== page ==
An international film festival took place over the weekend, and announced the winners of its annual film making competition.

With a double accolade the overall winner from the Walthamstow International Film Festival, founded in 2010, also came joint first in the under 18s category.

Jordan Benjamin, a 17 year old student at Leyton Sixth Form College in Waltham Forest, had unanimous support from all the judges for the bleak drama Forgotten, based on the theme of domestic abuse.

The judges were Janet Awe, a scripted comedy development producer, Barry Bliss, a Walthamstow based feature film director and photographer, Ed Cross, director producer of digital content at M-Integrated Solutions, Wayne Jones, cinema manager of Empire Cinema Group and Hassan Vawda, an Walthamstow based artist film director.

In second place was Rose, which was shot on location in Walthamstow. This bleak drama also focuses on a dysfunctional relationship and was highly marked for its portrayal of teenage depression. Marcus Green, the director, aged 17, is a student at Sir George Monoux College in Walthamstow. This film was also joint first in the under 18s category.

The judges awarded third prize to international film making group Non Films, whose piece Dull Hope was category winner in the Experimental section.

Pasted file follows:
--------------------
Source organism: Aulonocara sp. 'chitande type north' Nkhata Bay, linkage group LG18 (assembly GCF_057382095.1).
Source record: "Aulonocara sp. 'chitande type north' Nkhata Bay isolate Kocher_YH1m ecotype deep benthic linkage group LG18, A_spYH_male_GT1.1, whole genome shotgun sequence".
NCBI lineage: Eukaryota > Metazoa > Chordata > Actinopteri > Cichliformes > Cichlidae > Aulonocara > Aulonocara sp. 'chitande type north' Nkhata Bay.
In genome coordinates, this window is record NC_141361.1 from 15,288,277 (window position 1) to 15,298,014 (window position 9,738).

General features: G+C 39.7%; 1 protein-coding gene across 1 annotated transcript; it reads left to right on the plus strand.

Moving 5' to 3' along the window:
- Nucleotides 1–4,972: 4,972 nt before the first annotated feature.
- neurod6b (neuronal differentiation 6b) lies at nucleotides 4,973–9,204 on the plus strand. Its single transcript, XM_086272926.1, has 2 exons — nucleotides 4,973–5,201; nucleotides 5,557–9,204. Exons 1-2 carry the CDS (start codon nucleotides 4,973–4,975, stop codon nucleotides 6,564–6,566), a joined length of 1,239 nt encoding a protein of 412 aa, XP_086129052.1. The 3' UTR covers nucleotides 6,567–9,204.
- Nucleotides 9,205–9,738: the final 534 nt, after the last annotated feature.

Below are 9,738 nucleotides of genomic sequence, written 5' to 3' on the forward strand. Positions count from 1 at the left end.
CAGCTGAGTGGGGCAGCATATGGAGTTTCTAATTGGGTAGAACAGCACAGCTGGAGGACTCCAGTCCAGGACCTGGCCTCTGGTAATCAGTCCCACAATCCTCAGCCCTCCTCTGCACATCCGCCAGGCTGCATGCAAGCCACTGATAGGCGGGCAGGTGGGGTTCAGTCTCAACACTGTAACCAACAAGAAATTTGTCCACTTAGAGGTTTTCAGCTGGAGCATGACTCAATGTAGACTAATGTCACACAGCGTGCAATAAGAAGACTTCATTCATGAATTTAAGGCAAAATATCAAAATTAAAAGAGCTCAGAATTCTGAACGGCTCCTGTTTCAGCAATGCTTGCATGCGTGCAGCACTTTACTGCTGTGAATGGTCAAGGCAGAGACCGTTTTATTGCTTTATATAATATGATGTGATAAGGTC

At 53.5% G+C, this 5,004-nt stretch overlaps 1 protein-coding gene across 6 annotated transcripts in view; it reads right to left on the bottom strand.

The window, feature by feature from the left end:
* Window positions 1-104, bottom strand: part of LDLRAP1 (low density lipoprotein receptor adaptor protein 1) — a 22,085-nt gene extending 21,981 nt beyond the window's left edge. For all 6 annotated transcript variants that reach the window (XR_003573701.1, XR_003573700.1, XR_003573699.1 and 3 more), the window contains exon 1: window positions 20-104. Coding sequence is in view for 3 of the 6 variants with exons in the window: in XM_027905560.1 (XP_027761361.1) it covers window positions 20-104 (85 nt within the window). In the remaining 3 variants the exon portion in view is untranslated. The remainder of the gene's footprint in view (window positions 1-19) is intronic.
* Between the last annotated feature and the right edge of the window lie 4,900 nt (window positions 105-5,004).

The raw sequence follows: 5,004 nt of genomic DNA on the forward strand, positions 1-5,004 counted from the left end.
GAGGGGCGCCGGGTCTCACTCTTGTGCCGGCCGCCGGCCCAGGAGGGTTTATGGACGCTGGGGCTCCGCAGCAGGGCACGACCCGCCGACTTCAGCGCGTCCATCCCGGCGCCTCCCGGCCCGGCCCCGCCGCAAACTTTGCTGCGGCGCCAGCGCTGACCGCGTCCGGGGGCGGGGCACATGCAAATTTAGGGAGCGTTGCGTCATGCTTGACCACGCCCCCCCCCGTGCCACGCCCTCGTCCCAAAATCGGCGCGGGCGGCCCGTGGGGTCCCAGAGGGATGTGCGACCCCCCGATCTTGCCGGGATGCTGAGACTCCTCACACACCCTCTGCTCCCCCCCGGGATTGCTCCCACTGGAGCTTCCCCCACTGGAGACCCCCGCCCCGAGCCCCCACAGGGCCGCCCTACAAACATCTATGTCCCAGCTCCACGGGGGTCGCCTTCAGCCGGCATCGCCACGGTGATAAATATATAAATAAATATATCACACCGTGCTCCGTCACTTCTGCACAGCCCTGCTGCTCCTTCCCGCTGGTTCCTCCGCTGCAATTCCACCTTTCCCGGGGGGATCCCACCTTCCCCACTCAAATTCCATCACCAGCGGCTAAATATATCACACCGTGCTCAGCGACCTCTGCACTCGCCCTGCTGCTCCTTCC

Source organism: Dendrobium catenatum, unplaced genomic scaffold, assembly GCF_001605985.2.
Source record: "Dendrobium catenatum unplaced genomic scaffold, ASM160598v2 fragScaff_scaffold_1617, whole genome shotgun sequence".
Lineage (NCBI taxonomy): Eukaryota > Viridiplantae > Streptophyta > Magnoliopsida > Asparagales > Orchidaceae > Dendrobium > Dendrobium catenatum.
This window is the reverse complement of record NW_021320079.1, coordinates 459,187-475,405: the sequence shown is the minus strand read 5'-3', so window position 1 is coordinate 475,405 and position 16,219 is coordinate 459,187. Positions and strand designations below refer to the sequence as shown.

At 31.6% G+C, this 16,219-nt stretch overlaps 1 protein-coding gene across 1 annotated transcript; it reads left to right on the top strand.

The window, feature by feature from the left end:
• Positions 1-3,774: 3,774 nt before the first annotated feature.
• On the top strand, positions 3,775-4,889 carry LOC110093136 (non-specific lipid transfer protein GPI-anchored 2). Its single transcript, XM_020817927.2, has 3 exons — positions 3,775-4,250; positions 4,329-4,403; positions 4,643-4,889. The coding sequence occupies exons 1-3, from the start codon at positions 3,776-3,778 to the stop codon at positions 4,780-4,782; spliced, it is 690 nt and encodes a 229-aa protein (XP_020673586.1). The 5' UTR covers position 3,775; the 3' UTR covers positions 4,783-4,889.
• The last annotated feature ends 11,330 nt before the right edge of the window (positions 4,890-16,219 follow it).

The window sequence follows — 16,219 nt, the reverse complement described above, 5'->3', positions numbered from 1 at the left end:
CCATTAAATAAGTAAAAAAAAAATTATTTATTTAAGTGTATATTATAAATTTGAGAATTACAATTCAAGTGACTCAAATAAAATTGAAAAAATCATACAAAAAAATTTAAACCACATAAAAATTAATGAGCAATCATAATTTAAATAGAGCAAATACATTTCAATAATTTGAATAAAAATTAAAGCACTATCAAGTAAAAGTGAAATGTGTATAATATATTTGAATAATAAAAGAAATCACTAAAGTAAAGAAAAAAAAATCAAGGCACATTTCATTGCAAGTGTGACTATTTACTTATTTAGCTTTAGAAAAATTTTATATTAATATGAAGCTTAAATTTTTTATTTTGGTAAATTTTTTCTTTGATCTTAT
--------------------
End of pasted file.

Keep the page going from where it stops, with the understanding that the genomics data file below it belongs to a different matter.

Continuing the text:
JK Starley by Steve Roberts, from Waltham Forest, won in the animation category. This quirky musical interpretation of the Walthamstow inventor was judged to be best and the judges commented on the humour and technical standard in the film. The judges also highly commended the runner-up We Are Moving by Walthamstow’s Esther Nelson and Litza Jansz for its community appeal and aesthetic.

Documentary winner was Carol Gyasi’s poignant film, Skateboard Blues, following the disabled beggars in Accra, Ghanaa, who use skateboards to weave in and out of traffic. The panel praised the film in particular for the risk involved in making the documentary short.

The Dead Man Speaks, set in a post-life landscape in Amsterdam, won the drama category. Marcos Mereles’ visual poem ruminates on what happens to all the living dead when their human form has departed.

The Experimental section saw Non Films’ Dull Hope scoop the premier place as category winner. Half animation and half movie footage, this hybrid resonated very much with the judging panel who deemed it to be a sad dirge on personal memories and heartbreak.